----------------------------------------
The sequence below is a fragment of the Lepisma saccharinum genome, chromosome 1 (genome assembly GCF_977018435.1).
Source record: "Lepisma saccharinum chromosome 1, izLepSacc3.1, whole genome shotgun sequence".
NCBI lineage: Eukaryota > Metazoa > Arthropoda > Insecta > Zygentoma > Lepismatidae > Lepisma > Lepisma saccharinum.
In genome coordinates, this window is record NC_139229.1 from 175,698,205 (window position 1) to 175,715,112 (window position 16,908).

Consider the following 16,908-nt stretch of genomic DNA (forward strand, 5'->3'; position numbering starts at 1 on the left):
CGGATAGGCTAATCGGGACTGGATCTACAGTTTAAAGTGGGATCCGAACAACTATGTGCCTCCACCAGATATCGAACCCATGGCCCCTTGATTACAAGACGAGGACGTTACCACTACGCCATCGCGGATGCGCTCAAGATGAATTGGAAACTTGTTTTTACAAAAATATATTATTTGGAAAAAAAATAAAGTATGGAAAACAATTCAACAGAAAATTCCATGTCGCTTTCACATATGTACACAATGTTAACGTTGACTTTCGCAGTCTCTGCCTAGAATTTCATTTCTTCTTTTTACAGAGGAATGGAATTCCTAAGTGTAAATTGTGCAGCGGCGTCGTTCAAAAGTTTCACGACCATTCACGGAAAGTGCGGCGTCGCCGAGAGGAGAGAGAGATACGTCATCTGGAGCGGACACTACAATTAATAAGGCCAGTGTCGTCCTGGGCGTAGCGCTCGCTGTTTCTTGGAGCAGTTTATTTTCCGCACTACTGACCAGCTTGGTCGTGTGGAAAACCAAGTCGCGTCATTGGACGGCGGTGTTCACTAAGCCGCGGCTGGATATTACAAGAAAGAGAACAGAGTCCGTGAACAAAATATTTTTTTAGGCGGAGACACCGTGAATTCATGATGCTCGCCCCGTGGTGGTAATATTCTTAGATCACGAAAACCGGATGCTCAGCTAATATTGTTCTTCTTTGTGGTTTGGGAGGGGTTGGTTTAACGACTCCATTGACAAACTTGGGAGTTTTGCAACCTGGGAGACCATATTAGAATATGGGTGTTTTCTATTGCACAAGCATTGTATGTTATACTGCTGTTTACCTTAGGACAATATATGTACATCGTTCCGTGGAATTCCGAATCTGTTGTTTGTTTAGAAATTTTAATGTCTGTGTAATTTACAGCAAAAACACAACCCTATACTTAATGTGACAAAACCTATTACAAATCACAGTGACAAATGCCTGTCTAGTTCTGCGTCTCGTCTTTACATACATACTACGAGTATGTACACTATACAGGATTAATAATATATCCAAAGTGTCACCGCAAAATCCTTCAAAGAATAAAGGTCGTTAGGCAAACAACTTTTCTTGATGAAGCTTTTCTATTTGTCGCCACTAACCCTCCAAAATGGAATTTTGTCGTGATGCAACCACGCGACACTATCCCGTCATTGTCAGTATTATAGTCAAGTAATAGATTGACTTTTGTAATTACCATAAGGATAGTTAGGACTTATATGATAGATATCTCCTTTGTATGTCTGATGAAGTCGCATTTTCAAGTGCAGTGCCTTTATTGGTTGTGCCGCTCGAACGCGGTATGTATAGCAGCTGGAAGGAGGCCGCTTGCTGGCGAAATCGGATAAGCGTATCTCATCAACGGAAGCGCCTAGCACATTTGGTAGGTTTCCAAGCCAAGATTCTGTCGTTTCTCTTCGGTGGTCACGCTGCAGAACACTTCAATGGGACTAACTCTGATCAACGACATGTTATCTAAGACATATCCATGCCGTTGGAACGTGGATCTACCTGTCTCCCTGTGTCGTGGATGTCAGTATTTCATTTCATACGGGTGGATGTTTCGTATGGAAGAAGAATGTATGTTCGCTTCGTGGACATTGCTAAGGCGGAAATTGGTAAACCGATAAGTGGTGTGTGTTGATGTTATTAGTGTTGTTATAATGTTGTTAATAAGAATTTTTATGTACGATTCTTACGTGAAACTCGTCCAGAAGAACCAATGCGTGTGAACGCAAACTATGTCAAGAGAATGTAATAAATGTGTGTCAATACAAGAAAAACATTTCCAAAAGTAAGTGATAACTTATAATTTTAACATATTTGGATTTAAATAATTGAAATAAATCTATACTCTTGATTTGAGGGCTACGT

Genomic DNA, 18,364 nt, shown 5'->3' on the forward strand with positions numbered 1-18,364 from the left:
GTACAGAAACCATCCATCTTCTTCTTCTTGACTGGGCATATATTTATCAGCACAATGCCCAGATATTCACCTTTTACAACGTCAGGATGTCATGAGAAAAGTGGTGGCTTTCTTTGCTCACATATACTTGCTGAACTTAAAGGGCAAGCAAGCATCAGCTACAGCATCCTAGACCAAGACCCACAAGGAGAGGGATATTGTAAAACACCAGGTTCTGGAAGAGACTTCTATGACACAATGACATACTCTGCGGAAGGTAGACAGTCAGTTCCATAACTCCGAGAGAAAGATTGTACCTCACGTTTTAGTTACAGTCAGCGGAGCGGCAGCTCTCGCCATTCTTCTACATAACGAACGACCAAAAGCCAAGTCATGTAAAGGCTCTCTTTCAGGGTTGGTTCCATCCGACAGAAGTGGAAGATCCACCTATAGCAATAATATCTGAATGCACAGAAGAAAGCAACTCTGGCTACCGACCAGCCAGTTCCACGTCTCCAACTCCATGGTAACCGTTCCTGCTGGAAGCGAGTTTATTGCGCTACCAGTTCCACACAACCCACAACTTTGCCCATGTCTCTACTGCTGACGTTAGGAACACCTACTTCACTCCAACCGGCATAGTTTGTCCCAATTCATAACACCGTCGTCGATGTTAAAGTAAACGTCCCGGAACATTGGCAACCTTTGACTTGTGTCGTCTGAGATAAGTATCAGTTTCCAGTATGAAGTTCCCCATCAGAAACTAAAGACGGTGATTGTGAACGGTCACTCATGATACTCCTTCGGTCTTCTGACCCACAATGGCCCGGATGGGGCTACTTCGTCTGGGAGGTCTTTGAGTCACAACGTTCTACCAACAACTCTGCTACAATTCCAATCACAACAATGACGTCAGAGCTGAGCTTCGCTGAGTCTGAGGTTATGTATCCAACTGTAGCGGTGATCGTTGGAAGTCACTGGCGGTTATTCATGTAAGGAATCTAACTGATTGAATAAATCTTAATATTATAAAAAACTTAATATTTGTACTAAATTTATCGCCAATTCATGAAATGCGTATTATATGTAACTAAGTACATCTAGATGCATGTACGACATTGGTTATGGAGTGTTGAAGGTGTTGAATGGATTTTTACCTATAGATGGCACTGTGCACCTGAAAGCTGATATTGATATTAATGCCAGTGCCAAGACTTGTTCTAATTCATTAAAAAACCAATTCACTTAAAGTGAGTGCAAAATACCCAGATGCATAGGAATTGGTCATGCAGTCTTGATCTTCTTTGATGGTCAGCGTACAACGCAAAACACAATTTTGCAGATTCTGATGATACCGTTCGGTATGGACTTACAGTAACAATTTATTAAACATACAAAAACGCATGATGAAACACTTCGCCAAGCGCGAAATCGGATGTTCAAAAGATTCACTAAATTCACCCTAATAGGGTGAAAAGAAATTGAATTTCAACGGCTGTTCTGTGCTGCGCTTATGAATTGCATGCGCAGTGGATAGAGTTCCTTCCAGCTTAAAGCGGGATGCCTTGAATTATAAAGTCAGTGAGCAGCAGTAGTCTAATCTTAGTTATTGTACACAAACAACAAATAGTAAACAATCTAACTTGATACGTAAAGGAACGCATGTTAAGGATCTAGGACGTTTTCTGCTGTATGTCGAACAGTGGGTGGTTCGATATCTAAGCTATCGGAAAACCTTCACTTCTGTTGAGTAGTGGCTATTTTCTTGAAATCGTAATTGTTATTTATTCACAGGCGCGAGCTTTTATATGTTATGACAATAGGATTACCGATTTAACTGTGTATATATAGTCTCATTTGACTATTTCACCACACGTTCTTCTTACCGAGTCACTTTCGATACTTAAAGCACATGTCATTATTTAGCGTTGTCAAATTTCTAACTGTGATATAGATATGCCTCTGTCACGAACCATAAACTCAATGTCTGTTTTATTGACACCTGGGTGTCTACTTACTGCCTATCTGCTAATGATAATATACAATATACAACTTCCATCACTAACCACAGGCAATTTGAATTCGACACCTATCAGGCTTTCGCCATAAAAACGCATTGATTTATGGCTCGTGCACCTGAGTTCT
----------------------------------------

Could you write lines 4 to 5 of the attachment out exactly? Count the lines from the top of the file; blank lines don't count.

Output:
In genome coordinates, this window is record NC_139229.1 from 175,698,205 (window position 1) to 175,715,112 (window position 16,908).

Consider the following 16,908-nt stretch of genomic DNA (forward strand, 5'->3'; position numbering starts at 1 on the left):